Canada's Southern Arctic Ecozone is one of the most sparsely populated areas of the world. The total population, scattered in 17 communities, numbers only about 10 000 people (1991). Rankin Inlet is the largest centre, with a population in 1991 of 1 706.
The Inuit, who have occupied the region for a thousand years or more, form over 80% of the population. They include regional groups sharing a common heritage and one language with several dialects.
Arctic communities feature a mixture of traditional and cash economies. Much of the local population depends on subsistence hunting, trapping, and fishing -- activities valued for their contributions to independence, self-esteem, tradition, and a healthy lifestyle. Residents are also involved in mining, oil and gas development, construction, services, and government activities. Those Inuit employed full-time as wage earners turn to weekend and part-time hunting to supplement their diet with preferred meats.
The arctic ecozones, representing Canada's last natural resource frontier, are rich in mineral and hydrocarbon resources. Since 1989, however, the value of total metallic mineral production has fallen drastically due to a weak global market. The Lupin gold mine is now the only mine operating in the Southern Arctic Ecozone.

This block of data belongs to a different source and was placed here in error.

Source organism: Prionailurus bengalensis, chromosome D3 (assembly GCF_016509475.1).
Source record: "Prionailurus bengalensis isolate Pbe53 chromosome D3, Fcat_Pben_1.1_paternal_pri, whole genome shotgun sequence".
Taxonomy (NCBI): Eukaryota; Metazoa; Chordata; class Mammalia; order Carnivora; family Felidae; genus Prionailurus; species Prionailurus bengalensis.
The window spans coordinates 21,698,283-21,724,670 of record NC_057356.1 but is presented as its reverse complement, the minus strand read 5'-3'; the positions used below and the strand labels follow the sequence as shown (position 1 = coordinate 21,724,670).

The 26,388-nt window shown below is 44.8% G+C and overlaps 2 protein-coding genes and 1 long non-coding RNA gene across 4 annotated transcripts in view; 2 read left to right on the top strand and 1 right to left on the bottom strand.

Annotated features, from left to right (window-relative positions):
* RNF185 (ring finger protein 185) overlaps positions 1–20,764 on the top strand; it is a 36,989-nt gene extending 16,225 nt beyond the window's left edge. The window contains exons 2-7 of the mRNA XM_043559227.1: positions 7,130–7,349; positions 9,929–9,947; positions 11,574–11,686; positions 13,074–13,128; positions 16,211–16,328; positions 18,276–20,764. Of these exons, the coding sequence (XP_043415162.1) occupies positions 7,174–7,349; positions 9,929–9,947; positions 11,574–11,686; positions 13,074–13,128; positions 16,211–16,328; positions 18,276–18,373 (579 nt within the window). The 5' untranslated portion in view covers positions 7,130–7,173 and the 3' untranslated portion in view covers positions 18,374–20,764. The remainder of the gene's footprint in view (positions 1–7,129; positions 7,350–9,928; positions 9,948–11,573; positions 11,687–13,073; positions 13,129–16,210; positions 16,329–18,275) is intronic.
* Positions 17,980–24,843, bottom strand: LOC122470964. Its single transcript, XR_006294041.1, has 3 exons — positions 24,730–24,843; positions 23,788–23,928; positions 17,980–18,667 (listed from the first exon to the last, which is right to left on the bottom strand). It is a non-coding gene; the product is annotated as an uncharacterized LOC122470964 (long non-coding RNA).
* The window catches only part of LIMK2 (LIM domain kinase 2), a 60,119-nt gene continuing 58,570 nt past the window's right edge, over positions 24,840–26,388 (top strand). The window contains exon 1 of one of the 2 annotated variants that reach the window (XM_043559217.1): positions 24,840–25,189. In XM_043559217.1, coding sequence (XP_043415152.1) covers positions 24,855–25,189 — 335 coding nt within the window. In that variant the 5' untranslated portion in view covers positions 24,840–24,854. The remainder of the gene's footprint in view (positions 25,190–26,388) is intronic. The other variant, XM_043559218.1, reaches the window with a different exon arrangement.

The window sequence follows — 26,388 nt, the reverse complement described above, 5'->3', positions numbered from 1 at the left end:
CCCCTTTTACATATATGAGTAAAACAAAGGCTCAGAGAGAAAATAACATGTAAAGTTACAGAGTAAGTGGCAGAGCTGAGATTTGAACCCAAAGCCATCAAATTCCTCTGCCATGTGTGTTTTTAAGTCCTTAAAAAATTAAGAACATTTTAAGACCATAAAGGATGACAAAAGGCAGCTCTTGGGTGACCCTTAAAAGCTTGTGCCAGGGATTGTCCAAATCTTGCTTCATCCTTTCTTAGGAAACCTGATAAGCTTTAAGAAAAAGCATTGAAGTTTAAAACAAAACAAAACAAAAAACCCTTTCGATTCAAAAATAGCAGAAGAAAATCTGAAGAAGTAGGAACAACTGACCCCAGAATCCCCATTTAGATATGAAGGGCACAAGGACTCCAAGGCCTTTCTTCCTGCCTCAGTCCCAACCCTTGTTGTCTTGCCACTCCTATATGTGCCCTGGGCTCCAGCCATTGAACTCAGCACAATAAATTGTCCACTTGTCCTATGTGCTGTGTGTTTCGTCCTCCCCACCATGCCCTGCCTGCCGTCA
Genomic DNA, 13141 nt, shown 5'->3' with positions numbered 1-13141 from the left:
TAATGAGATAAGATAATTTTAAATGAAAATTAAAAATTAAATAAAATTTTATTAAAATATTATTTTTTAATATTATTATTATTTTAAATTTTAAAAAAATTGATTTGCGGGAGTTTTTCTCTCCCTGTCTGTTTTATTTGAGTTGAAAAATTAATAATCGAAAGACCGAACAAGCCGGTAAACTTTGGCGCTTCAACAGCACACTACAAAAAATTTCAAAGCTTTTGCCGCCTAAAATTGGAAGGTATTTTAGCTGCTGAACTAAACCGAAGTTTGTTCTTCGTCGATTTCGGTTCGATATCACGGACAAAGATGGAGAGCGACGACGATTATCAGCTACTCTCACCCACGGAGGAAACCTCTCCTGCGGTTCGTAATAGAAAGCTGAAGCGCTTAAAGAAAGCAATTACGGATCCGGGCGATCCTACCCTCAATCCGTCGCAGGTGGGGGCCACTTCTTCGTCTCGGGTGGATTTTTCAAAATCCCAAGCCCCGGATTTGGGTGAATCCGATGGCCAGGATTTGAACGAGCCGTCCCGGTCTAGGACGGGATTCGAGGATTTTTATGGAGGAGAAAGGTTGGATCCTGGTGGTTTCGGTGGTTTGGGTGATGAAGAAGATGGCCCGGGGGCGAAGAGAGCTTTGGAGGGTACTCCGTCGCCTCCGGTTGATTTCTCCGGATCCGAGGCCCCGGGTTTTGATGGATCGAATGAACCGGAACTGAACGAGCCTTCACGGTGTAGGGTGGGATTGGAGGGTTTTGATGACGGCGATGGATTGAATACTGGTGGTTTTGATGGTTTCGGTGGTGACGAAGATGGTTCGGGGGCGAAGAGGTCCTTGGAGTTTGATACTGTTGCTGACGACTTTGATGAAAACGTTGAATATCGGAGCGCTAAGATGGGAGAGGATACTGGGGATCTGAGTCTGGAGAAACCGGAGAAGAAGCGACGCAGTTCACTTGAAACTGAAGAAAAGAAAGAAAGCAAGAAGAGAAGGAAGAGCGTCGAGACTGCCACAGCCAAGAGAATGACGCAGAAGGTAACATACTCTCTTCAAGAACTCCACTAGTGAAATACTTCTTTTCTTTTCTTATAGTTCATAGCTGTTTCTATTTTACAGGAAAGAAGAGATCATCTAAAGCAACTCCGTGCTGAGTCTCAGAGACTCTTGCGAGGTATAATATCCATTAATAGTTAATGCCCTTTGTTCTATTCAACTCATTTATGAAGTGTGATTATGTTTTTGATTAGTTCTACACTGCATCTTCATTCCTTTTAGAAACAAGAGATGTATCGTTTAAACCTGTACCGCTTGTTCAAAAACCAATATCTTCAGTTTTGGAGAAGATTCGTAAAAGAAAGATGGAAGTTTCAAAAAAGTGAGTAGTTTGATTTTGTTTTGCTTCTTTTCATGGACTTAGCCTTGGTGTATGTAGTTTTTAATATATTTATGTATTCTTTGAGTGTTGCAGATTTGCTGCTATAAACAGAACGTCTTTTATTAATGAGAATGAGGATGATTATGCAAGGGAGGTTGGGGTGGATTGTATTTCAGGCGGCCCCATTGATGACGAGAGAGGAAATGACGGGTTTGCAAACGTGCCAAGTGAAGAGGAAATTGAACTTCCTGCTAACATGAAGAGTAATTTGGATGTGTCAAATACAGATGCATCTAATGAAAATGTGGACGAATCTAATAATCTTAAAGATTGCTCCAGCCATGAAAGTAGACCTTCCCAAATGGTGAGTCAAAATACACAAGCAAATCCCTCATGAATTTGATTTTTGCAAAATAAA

The arctic ecozones have 59% of Canada's estimated oil resources and 48% of potential gas resources, but there has been no substantial development since the 1980s. This is largely due to external factors, such as low crude oil prices and the global recession. Tourism is also significant to the economy, generating $11.8 million for arctic businesses in 1993.